I have made just one friend during the pandemic: Magda Szabó, the Hungarian writer who died in 2007. I knew of Szabó before the shutdown began, knew enough to admire her style, but as the closures gathered velocity, I began to pursue her, and I imagined that she was courting me too.
Szabó is best known in English for The Door, but there are also Katalin Street, Abigail and Iza’s Ballad, all of which have been published over the past five years by New York Review Books—Iza’s Ballad in translation by George Szirtes; the others by Len Rix. The four titles represent only a fraction of a prodigious career. Between 1947 and 2002, Szabó published some fifty books, including poetry, young-adult fiction and memoirs. Her work has been adapted into films, television series and musicals, and is commonly taught in classrooms in her home country. She is among Hungary’s most successful writers—“heaped with honours,” as one obituary described.
Born in 1917, Szabó drew her material from the four tumultuous decades that framed her early life. Hungary was occupied by Nazi Germany—nearly half a million Jewish Hungarians were deported to Auschwitz—and then, in a painful transition, by Soviet Russia. When she was 32, Szabó was given Hungary’s most prestigious literary award, but on the very same day, the postwar Communist dictatorship declared her a “class enemy,” and stripped her of the honor. She went unpublished for eight years. A revolution in 1956, though violently quashed, heralded change, and Szabó’s rehabilitation began shortly after. Having experienced the capriciousness of prestige, she kept future accolades at arm’s length.
From the moment I read the opening pages of Katalin Street—“Everything had gone—as lightly as if someone had plucked a handkerchief from [a] coat pocket.”—I clung to Szabó as my quarantine confidant. Here, I thought, was someone who understood. She was willing to track along with my piddly grief in those strange and ominous early weeks of lockdown. On the day that my husband, an urgent-care physician, murmured that he’d increased his life-insurance policy, I buried myself in Iza’s Ballad; I was reading Katalin Street when I realized my toddler’s motor tic was becoming much worse. I took solace in Abigail the week my older daughter endlessly wept, and when smoke from the Oregon wildfires gave the children nosebleeds and made our house in Portland seem as flimsy as a cardboard sieve, I reread The Door, again. On summer weekends, as police vehicles circled our neighborhood and protesters passed in bulletproof vests, I felt sure someone would die soon, as indeed they did. I researched these deaths obsessively, parsing news accounts for the truth, stunned that the unrest had so handily come coursing into my everyday life. Szabó gently chided my shock. When I was unjust to my children; when cooking, which I’d always loved, grew tiresome and then disgusting; when a deep sleep felt like winning the lottery—I read the so-called “domestic novels” of Magda Szabó.
In the early days of the pandemic, there was one character that especially spoke to me, that of the old woman in Szabó’s 1963 Iza’s Ballad. (For most of the novel, she is known only as that—“the old woman.”) The book is about what happens when the anchors of the old woman’s life break away. Her husband of nearly fifty years has just died, and Iza, the couple’s only child, determines that her elderly mother should not live alone but with her, and orchestrates her mother’s move to her flat in the city. It seems a generous arrangement, and the old woman follows along.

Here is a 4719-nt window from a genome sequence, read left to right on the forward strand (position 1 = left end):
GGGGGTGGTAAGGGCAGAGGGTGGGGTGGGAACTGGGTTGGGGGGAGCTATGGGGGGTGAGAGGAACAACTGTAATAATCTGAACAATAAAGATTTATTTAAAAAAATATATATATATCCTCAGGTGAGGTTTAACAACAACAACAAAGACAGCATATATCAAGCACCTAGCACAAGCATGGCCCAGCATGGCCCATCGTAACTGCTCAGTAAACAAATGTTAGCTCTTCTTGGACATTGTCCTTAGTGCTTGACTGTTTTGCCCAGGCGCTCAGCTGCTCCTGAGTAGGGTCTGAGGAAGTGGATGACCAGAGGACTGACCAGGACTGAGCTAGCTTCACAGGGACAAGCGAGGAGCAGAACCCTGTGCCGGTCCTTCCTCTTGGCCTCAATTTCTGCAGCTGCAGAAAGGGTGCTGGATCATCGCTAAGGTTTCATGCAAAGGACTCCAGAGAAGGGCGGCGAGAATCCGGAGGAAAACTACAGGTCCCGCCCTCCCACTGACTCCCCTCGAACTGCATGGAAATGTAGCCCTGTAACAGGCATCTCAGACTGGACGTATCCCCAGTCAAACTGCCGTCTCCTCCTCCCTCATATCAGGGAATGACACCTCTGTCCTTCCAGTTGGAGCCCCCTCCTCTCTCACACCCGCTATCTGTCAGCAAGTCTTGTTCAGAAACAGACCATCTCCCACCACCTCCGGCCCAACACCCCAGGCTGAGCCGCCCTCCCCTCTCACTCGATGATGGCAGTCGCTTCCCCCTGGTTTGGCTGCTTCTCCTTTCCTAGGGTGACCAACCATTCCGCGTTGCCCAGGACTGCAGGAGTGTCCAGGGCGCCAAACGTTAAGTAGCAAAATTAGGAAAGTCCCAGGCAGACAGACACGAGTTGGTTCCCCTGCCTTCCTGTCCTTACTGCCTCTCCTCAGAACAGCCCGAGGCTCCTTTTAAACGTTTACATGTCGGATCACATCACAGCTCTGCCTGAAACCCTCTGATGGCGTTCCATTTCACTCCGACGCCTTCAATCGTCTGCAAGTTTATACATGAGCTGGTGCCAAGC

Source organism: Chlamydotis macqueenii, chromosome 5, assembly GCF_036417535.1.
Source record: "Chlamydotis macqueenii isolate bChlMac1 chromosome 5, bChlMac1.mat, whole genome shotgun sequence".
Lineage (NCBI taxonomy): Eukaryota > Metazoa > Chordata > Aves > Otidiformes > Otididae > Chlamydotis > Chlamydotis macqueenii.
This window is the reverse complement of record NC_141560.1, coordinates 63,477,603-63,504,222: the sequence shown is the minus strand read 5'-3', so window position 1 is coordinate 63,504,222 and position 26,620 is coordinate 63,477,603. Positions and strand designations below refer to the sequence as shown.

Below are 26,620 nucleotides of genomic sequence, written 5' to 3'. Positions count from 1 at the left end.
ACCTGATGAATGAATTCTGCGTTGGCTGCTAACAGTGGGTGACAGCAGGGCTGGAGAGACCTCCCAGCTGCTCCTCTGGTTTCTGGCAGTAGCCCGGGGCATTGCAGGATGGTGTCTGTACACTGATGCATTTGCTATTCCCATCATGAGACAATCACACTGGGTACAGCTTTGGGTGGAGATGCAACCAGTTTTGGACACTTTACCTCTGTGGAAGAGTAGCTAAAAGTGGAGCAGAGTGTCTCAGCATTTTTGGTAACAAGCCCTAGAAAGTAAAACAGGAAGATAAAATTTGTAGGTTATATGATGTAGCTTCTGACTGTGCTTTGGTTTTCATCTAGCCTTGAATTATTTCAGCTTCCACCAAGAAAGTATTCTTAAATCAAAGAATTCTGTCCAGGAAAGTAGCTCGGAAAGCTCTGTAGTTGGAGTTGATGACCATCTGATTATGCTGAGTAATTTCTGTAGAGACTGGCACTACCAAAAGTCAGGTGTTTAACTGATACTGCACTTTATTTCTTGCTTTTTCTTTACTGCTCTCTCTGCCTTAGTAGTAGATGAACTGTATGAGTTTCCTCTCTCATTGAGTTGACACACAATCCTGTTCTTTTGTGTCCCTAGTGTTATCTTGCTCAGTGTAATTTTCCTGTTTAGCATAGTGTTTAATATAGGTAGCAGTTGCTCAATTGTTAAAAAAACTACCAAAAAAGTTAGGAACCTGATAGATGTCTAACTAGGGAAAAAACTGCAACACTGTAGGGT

The problem is that Iza and her mother are cut from different cloth. Iza is decisive, brisk and brutally practical. She is a skilled doctor, publicly admired but privately severe. Her self-discipline is so extreme that Szabó describes her aspect as that of “a young soldier on sentry duty.” Iza’s father’s funeral is barely over before Iza launches a flurry of activity. Dispatching her mother to a spa, she sells the house, goes through her father’s belongings, disposes of nearly everything and “improves” what she keeps. She moves a few of her mother’s things to her apartment, and determines their proper place. The old woman is too dazed by grief and too cowed by Iza’s decisiveness to protest.
This dyad of the fiercely determinist Iza and her bereft, passive mother spoke to my own pandemic miasma in March and April and June, when I felt myself surrounded by incarnations of Iza, most of them other mothers. These women launched into action with head-spinning vigor. While I was wandering the house in my bathrobe, they were sewing masks, compiling Excel sheets of age-appropriate online resources, organizing Spanish conversation groups on Zoom, tackling home renovations and building cities out of papier-mâché.
How gratifying it was to read of Iza’s shortcomings! In Szabó’s telling, Iza’s emphasis on doing rather than feeling comes at an enormous cost. She has no patience for stillness, no sense of anyone’s rhythm besides her own. The people who crave Iza’s intimacy—not only her mother, but her father and ex-husband and boyfriend—consistently leave her presence lonelier than they arrive. Most consequential of all, Iza mistakes care as a matter of simple logistics.